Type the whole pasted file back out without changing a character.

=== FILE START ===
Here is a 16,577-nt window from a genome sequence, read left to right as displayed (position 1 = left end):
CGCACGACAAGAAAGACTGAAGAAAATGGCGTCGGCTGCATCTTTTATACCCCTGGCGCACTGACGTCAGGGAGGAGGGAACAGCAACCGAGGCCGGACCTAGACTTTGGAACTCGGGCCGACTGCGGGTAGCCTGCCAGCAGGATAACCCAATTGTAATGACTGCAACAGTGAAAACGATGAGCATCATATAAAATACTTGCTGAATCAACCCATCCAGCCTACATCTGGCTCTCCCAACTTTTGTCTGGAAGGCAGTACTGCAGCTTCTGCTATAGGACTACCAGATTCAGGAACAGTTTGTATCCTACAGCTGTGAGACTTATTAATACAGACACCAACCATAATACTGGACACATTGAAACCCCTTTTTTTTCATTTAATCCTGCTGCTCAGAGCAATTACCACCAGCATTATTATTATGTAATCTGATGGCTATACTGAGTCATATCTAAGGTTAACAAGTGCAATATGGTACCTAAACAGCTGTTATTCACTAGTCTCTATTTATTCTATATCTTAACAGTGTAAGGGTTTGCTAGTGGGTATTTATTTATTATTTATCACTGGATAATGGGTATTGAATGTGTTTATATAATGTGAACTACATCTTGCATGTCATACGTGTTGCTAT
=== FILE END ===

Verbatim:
Here is a 16,577-nt window from a genome sequence, read left to right as displayed (position 1 = left end):
CGCACGACAAGAAAGACTGAAGAAAATGGCGTCGGCTGCATCTTTTATACCCCTGGCGCACTGACGTCAGGGAGGAGGGAACAGCAACCGAGGCCGGACCTAGACTTTGGAACTCGGGCCGACTGCGGGTAGCCTGCCAGCAGGATAACCCAATTGTAATGACTGCAACAGTGAAAACGATGAGCATCATATAAAATACTTGCTGAATCAACCCATCCAGCCTACATCTGGCTCTCCCAACTTTTGTCTGGAAGGCAGTACTGCAGCTTCTGCTATAGGACTACCAGATTCAGGAACAGTTTGTATCCTACAGCTGTGAGACTTATTAATACAGACACCAACCATAATACTGGACACATTGAAACCCCTTTTTTTTCATTTAATCCTGCTGCTCAGAGCAATTACCACCAGCATTATTATTATGTAATCTGATGGCTATACTGAGTCATATCTAAGGTTAACAAGTGCAATATGGTACCTAAACAGCTGTTATTCACTAGTCTCTATTTATTCTATATCTTAACAGTGTAAGGGTTTGCTAGTGGGTATTTATTTATTATTTATCACTGGATAATGGGTATTGAATGTGTTTATATAATGTGAACTACATCTTGCATGTCATACGTGTTGCTAT